Erosion & Accretion - What will 3700+ miles do to a sandstone hood ornament?
The idea behind the project is simple, a yellow taxi drives from New York City to the California coast, stopping in cities along the way to ask artists this question: What Drives You?
This is an easy question for me to answer - it's change that drives me. GeoCog responded with a two-part project looking at the ideas of change in the form of accretion and erosion. These are both basic geological processes, whether it is the depositional bank of a river bend or the slow dissolve of rock faces from constant abrasion by wind and dust. Can we use distance to approximate the length of geologic time necessary to erode a sandstone block? Accretion and erosion also happen in cities with the build up of form and the deterioration of function. Can we reveal traces of the anthropocene in road dust? Since GeoCog works within a research-driven framework, it only made sense for our contribution to Conatus Taxi to be a research instrument looking at these types of questions. So Dru McKeown and I cooked up two different analog sensors that were installed on the car the last week in July.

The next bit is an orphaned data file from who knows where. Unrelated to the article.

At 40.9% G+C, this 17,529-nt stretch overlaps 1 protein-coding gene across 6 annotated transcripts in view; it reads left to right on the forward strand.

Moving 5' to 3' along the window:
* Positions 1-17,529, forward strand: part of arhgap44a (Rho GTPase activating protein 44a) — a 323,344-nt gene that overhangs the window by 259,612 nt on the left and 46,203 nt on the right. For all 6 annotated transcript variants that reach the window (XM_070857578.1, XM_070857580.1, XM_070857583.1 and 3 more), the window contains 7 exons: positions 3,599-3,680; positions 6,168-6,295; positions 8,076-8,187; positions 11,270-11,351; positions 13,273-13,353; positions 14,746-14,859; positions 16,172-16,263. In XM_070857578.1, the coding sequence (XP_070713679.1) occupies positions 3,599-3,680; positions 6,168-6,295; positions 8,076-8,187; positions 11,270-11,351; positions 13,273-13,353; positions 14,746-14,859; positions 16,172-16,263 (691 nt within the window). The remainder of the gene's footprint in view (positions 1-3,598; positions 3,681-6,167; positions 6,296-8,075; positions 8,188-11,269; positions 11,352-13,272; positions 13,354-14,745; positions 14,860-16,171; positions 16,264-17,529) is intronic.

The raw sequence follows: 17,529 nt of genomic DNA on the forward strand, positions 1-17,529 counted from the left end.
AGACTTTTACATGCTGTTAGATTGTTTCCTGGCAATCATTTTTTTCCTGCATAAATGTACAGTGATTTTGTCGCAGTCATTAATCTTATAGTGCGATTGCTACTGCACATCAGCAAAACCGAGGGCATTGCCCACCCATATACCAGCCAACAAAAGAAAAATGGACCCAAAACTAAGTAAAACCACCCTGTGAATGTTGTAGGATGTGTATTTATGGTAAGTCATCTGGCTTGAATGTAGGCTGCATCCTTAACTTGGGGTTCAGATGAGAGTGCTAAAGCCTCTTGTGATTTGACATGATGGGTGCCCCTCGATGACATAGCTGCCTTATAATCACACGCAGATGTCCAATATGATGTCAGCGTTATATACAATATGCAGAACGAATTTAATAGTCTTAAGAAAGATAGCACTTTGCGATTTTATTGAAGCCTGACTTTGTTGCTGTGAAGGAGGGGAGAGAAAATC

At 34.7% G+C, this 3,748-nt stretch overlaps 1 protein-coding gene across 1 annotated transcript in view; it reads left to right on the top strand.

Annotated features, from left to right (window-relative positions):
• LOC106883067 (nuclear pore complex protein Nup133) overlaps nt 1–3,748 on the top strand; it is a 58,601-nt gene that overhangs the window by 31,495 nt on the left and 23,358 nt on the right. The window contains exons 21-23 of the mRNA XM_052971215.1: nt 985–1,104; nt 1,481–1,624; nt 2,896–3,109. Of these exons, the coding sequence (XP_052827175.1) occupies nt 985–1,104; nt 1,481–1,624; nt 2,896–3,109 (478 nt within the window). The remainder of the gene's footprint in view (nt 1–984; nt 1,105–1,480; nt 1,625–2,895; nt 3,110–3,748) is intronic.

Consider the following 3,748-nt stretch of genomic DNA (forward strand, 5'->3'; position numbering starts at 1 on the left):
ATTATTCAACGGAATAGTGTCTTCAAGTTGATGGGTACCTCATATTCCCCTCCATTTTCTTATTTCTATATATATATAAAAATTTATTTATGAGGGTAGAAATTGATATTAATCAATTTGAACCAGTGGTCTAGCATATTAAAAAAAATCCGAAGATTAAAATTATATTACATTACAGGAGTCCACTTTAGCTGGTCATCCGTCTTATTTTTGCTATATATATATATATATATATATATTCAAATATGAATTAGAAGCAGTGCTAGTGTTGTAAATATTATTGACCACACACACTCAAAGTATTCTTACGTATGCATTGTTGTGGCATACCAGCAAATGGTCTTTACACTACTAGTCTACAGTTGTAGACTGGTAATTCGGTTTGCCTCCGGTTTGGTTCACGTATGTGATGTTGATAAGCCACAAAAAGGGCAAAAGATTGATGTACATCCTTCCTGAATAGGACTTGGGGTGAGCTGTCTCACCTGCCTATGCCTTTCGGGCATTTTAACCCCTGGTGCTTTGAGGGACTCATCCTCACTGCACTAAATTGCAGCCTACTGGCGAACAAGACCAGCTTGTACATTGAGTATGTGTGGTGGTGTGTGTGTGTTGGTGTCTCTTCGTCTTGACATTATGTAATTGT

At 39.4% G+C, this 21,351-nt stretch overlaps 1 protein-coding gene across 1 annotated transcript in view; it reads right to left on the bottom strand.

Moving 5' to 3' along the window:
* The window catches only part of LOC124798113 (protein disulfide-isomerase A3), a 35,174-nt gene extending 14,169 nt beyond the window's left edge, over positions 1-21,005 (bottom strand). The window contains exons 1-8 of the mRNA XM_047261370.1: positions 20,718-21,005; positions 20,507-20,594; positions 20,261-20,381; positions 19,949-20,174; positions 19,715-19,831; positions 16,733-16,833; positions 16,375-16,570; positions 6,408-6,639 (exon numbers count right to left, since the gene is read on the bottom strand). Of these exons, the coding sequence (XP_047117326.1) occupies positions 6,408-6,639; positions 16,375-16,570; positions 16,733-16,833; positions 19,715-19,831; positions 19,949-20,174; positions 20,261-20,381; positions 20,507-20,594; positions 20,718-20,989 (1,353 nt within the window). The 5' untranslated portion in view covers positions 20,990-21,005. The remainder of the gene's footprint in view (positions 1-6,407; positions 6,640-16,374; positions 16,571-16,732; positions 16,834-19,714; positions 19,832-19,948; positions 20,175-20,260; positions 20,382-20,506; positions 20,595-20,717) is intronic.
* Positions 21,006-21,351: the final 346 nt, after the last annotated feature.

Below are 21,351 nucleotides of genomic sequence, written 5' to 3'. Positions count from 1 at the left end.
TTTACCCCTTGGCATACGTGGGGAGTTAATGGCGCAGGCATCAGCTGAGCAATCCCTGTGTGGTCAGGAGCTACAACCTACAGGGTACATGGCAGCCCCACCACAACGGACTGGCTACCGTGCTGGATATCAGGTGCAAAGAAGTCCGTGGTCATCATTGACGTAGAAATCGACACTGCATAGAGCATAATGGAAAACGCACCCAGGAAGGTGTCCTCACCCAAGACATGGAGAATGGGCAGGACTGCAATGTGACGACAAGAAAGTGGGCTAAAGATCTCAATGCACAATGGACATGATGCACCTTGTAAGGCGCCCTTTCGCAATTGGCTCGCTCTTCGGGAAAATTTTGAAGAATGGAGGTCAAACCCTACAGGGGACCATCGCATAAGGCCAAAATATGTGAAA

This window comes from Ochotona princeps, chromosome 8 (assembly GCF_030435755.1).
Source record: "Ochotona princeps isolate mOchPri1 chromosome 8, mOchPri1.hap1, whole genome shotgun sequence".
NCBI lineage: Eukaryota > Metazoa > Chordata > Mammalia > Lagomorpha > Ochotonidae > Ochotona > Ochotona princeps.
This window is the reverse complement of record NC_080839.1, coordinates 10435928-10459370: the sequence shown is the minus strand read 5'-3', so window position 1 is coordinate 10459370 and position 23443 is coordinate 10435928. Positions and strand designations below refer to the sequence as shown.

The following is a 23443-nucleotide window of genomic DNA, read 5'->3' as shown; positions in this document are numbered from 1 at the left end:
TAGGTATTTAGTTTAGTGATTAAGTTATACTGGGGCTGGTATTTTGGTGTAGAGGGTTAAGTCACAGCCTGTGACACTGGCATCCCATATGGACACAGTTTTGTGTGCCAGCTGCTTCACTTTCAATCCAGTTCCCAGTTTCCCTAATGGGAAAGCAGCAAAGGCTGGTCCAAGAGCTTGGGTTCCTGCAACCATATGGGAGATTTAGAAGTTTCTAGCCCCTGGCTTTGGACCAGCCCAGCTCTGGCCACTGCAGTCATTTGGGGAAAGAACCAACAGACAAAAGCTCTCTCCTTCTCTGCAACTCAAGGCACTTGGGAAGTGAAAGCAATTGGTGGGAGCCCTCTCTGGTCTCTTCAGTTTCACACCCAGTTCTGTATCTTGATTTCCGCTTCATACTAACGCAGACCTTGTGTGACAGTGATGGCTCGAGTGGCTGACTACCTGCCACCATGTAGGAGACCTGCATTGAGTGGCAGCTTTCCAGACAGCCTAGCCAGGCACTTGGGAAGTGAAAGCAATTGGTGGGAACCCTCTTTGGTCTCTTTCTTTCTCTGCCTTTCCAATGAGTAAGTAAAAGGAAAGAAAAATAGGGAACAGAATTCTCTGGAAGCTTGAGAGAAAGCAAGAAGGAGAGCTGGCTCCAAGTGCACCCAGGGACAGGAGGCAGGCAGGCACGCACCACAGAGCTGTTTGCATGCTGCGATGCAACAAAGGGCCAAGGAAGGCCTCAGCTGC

We're measuring accretion with the accumulation of debris gathered in two blocks of heat-resistant wax blends mounted at shallow angles. As bugs and sand and dust and road grit bounce around the freeway we're hoping some of it will stick in the wax, a captured record that will offer a mapping between distance and chronological deposition. Will we be able to tell where each grain of sand came from? Probably not, but we might get a good sense of the order of accumulation and we might be able to conjecture about rough coordinates.
We're measuring erosion with the mass wasting of a sandstone hood ornament. We cut a slab of sandstone and mounted it in a frame after taking a "before" picture by 3D scanning the block at the Cleveland Public Library. Once the taxi makes it to the west coast we'll have the block 3D scanned again to build a model that will let us see how much of the stone eroded away during the cross-country road trip.
We're pretty excited about this contribution and if you have time, check out ConatusTaxi.com to see the roster of artists, project description and the full itinerary.